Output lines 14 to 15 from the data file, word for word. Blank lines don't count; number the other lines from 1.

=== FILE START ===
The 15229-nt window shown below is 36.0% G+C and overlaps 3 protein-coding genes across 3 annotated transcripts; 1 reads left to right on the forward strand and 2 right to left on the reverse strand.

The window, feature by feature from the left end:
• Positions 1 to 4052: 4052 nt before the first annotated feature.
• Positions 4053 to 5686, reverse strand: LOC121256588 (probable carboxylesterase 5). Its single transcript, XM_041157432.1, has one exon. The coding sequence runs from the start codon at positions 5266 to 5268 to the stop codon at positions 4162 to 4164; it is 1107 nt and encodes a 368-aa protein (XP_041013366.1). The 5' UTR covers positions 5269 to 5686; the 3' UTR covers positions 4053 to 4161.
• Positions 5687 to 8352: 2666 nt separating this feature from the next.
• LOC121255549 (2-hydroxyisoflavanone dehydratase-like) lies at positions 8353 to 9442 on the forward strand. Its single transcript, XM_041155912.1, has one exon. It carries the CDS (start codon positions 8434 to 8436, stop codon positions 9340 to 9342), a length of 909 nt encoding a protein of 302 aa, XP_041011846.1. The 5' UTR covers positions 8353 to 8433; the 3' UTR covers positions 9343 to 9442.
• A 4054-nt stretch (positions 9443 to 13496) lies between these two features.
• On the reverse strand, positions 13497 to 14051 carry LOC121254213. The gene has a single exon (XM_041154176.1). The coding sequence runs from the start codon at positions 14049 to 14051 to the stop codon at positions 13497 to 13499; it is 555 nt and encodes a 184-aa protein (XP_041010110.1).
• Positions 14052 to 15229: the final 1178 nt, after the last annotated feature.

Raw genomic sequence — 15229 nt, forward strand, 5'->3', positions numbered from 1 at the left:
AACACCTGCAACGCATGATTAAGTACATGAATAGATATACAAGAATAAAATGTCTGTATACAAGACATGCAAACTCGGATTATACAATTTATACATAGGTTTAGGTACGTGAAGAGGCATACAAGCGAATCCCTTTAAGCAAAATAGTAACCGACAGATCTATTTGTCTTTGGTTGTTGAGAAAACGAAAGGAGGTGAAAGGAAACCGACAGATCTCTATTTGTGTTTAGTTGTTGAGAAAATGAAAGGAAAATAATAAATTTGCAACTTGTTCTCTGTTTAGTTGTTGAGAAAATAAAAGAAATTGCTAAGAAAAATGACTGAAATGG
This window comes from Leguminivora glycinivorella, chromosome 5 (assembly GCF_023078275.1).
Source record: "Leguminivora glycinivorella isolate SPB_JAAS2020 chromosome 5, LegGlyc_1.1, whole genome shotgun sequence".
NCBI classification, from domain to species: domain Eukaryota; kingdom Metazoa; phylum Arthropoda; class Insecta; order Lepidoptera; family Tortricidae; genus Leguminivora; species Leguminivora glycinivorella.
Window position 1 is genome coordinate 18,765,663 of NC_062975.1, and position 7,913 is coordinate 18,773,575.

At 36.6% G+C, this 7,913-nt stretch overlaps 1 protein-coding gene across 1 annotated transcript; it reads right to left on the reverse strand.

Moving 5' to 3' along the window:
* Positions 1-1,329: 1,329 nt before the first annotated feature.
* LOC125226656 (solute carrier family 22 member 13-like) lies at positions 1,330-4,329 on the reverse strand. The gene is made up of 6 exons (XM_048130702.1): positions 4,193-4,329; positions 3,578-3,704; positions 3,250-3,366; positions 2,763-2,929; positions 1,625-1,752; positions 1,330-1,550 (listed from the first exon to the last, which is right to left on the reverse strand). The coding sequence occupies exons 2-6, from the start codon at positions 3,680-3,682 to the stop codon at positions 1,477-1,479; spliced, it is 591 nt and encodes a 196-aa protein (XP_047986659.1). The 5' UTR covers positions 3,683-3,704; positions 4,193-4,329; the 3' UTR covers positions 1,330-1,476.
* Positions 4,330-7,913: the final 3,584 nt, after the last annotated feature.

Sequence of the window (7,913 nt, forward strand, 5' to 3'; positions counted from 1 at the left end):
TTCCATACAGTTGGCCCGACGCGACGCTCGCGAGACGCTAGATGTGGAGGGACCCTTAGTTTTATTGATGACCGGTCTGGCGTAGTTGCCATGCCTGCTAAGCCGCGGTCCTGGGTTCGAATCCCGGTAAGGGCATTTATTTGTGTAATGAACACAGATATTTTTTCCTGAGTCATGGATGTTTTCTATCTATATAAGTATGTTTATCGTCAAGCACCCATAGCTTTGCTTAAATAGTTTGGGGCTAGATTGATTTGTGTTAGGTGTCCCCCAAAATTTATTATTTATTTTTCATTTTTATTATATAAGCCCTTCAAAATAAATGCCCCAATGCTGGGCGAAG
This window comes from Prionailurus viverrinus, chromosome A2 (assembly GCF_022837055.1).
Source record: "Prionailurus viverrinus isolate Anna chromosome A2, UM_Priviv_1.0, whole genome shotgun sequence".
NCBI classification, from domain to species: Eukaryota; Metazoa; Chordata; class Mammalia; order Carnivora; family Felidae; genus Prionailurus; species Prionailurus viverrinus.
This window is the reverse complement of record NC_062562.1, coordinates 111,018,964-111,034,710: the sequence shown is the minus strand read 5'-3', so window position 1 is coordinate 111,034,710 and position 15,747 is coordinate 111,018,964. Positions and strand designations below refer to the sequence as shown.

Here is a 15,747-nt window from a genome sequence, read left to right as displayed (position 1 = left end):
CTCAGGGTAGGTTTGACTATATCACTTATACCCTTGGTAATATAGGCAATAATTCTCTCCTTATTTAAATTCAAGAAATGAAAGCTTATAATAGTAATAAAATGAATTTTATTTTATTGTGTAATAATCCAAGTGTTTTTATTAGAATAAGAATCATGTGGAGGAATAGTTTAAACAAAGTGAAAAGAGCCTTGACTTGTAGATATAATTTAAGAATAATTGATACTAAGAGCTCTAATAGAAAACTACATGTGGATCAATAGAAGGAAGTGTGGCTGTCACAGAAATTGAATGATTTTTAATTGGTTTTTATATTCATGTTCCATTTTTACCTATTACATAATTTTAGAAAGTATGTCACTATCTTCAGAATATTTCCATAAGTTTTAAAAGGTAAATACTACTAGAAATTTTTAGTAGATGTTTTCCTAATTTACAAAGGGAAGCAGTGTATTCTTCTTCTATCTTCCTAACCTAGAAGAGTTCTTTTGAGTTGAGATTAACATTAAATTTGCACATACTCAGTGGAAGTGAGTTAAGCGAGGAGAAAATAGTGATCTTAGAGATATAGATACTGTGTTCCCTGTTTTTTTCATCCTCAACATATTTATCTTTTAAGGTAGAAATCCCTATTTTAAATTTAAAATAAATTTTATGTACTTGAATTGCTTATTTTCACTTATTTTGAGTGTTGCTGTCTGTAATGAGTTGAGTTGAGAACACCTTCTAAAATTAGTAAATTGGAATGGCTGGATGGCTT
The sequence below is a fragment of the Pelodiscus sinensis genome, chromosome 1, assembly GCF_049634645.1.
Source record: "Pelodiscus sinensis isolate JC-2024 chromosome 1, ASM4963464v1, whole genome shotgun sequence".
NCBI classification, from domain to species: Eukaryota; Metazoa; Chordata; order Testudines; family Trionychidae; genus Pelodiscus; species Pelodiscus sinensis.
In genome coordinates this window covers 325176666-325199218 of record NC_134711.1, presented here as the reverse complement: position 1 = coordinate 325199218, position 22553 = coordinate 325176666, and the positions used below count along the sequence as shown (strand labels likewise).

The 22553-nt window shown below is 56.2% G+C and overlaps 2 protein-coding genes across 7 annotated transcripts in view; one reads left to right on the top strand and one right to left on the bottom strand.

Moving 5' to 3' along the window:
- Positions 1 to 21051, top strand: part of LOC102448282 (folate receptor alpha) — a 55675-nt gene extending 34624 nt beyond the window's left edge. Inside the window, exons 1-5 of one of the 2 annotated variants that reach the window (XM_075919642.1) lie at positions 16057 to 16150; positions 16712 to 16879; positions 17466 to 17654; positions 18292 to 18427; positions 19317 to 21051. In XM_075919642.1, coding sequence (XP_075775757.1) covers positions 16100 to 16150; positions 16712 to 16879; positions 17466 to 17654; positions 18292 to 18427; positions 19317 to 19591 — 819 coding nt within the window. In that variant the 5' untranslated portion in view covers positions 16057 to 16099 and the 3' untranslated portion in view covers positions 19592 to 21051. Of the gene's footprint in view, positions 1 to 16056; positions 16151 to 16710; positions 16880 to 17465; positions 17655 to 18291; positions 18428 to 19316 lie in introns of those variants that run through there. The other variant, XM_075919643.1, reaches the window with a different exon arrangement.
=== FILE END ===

NCBI classification, from domain to species: domain Eukaryota; kingdom Metazoa; phylum Arthropoda; class Insecta; order Lepidoptera; family Tortricidae; genus Leguminivora; species Leguminivora glycinivorella.
Window position 1 is genome coordinate 18,765,663 of NC_062975.1, and position 7,913 is coordinate 18,773,575.